Tuesday, May 17, 2022

Evil Dead: The Game Cover Story – Raising Hell

Saber Interactive and Boss Team Games are targeting the asymmetrical horror genre for a battle between demons and survivors, but it’s quite different than other creature feature forays on the market. In Evil Dead: The Game, don’t expect to find the human heroes cowering in corners or attempting to flee – this 4v1 fear festival takes the fight directly to the forces of evil, hacking enemies in half and blowing them to pieces. In 1981, Sam Raimi’s The Evil Dead made a grisly splash onto the horror scene, featuring what’s become an almost formulaic setup: Five unfortunate friends head out to a cabin in the woods for a good time, and then, spoiler alert, good times are not had. The idyllic journey into the country turns into a bloody massacre, spurred on by an ancient evil book known as the Necronomicon. I remember I first saw the movie in a time when villains like Freddy Krueger, Jason Voorhees, and Michael Myers fought for dominance over our grade-school nightmares. The film offered the terrifying simplicity of facing your friends after they become possessed undead. It gloried in the sheer, unflinching willingness to lean into the intimate, grim goriness of it all, and the experience left a strong impression. Interestingly enough, it’s possible that The Evil Dead wouldn’t have had the chance to thrive without horror maestro Stephen King’s praise. After seeing it out of competition at the 1982 Cannes Film Festival, King wrote a rave review, leading to New Line Cinema picking the film up for distribution. The movie has gone down as a cult classic and had plenty of influence within the horrorsphere. But Bruce Campell’s portrayal of character Ash Williams has undeniably become the campy, comical face of the otherwise incredibly macabre franchise, infusing the gruesome themes and blood splatters with a hefty dose of comedic quips and one-liners. Multiple films followed the original, including Evil Dead 2 and the completely off-the-wall Army of Darkness, where Ash travels back to medieval times to fight the titular demonic forces. In more modern times, the series has had both a soft reboot and a TV series, with yet another film, Evil Dead Rise, scheduled to hit this year. And then, of course, there’s Saber Interactive’s upcoming game. Read more...

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    Where Is Our NHL 21 Review?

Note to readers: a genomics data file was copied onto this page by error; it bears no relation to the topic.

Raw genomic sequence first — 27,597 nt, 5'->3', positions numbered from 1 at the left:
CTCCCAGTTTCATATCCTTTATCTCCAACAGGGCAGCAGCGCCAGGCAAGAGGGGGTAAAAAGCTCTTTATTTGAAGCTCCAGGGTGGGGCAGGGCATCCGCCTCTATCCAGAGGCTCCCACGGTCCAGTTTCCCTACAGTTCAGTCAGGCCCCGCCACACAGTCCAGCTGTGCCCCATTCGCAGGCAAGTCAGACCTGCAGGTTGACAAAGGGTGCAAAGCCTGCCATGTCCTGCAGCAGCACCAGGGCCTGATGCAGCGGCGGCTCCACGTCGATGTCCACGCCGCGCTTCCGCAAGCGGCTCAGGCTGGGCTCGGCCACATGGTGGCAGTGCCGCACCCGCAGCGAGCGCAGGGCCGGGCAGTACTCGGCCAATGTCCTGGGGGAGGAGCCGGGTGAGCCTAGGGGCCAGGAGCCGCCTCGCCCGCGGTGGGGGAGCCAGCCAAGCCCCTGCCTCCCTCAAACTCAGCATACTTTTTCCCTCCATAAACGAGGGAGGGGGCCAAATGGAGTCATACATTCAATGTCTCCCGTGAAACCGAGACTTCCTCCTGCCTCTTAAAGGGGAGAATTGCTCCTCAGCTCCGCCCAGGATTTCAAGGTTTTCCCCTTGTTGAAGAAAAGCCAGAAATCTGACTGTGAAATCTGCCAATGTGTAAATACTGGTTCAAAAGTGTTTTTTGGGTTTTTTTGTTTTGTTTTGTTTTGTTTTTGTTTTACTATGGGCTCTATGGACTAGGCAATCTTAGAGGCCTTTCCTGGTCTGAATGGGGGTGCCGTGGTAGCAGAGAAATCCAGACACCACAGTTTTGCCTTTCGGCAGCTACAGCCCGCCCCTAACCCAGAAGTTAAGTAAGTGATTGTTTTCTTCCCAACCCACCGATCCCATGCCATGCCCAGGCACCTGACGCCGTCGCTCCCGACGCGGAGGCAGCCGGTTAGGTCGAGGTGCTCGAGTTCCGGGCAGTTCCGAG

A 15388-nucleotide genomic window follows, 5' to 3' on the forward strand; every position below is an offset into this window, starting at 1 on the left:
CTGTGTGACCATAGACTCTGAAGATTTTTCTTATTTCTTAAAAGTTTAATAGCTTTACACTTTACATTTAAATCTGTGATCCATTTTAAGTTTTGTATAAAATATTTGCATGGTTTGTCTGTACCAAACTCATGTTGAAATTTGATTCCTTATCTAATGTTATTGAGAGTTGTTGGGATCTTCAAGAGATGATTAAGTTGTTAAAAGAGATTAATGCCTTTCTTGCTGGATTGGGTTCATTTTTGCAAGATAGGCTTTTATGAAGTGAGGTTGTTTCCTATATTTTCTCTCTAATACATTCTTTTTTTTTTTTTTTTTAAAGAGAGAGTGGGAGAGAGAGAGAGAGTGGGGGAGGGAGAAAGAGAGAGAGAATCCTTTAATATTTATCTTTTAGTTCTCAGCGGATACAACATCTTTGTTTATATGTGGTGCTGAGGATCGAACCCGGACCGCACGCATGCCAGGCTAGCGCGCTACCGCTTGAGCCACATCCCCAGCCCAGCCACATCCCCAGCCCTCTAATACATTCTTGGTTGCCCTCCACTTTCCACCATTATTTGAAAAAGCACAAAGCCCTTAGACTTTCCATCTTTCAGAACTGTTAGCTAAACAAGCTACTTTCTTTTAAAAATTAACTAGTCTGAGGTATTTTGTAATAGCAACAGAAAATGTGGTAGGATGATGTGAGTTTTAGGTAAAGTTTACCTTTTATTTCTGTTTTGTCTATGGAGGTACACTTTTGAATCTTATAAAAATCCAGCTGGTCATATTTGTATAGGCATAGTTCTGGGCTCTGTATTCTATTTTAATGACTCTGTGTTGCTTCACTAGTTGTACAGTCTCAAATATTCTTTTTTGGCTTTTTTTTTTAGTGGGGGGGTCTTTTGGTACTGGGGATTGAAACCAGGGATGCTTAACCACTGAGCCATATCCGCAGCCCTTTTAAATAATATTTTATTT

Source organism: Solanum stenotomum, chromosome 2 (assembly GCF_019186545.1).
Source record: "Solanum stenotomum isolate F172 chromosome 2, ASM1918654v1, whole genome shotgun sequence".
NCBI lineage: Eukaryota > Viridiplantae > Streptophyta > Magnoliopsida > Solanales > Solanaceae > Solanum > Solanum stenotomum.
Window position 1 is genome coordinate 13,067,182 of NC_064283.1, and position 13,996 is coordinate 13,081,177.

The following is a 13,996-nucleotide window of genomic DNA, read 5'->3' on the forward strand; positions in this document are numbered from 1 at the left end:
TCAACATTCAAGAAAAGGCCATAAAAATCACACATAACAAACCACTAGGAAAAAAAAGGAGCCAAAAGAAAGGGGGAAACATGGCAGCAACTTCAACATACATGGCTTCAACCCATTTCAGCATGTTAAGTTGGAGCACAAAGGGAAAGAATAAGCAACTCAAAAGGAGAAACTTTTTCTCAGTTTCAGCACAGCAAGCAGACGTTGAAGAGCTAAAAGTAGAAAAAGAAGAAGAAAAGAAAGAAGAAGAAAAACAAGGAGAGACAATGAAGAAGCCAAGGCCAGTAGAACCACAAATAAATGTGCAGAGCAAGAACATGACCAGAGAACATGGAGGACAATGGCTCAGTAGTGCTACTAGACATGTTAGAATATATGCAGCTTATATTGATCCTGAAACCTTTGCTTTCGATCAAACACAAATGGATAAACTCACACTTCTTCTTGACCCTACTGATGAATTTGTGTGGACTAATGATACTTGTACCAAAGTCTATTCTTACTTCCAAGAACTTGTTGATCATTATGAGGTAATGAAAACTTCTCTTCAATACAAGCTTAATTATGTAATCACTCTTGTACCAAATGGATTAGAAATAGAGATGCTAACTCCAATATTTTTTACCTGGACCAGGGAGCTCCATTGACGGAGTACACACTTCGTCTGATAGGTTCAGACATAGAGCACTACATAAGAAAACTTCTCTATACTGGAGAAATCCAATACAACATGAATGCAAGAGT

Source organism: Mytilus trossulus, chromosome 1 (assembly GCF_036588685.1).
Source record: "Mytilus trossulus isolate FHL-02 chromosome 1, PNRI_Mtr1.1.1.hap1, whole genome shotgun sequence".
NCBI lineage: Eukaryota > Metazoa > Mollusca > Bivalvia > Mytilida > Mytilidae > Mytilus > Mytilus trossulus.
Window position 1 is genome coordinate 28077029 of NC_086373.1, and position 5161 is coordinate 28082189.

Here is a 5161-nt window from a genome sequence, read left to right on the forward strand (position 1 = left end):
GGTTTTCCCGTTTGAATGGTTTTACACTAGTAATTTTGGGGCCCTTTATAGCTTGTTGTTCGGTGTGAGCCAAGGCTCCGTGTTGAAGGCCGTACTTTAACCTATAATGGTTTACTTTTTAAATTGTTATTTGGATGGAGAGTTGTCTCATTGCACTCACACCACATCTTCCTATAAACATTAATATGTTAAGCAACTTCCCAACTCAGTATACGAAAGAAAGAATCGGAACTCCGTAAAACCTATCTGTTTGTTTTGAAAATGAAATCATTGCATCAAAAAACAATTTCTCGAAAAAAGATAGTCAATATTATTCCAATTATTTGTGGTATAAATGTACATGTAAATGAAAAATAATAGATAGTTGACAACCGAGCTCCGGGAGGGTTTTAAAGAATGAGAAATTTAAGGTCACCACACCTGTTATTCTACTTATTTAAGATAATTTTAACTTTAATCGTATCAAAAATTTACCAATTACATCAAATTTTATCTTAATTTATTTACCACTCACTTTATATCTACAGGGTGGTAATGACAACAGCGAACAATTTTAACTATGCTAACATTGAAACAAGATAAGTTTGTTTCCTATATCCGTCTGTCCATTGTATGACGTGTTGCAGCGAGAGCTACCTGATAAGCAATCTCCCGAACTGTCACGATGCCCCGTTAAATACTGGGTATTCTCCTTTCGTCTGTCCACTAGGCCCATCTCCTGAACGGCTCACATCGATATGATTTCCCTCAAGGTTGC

The embargo is up, and NHl 21 is officially available. We’ve spent a considerable amount of time with the game, testing the upgraded Be A Pro mode, new dekes, and HUT Rush. However, we’re not quite ready to deliver a review due to needing more time with the online components and the NHL 94 Rewind mode, which became available today. With the player pool so low due to the game not being officially out, it was not easy to always find opponents to test out these features, especially those in World of CHEL. Discovering strengths and weaknesses of the online gameplay takes more than few matches, so we’d like some more time on the ice before making our final decision. 

    After we put the online modes through their paces, we hope to have a full review up later today. In the mean time, here’s some overall impressions based on our time to help you in deciding if NHL 21 is right for you.

    NHL 21 doesn’t move the needle much in terms of what it provided last year. There are minor tweaks and some additions to modes (with varying degrees of success), but it won’t feel like a fundamentally different experience like when we experienced the new skating two years back. Across all modes, I had some frustration with the A.I., whether it was their hesitation with getting the puck out of the defensive zone, or defensiveman acting like they’re forwards in EASHL. That being said, the A.I. does seem better at poke checking, taking players off the puck, and recognizing when to come over and help with board battles.

    The mode that got the biggest facelift was Be A Pro, which desperately needed new lifeblood after being mostly neglected the past few years. My thoughts from my previous preview stand. It is rough around the edges, but a good foundation for EA Vancouver to build off going forward. Dialogue choices are a bit too extreme, your assessments are at times inconsistent based on your contributions, and your interactions with teammates and your agent are very dry and boring. That being said, I like how you’re tasked with different challenges based on how the game is playing out, and carve your own path to recognition both on and off the ice. 

    The new HUT Rush mode offers fast, bite-sized games and rewards your prowess at pulling off fancy, stylish moves. When you score with a fantasy roster created in Ultimate Team, you get multipliers up to 5x on the last three skills you used, for a maximum of a 15x multiplier on a goal. It’s all about finding the best combos to get the highest score. This mode feels more geared toward advanced players, who enjoy pulling off difficult dekes and can do so with ease. It’s not my thing, as I play a very simple hockey game, but I can see how earning rewards and adding new players to your roster to compete in a skills competition is sure to entice others. 

    To sum everything up, what you love about past games can be found here, but there’s not big, sweeping changes to the formula. It comes down to if updated rosters and a few new additions will be worth the price of admission. With the real NHL not coming back until January, it just might be the only way to get your hockey fix for some time. 

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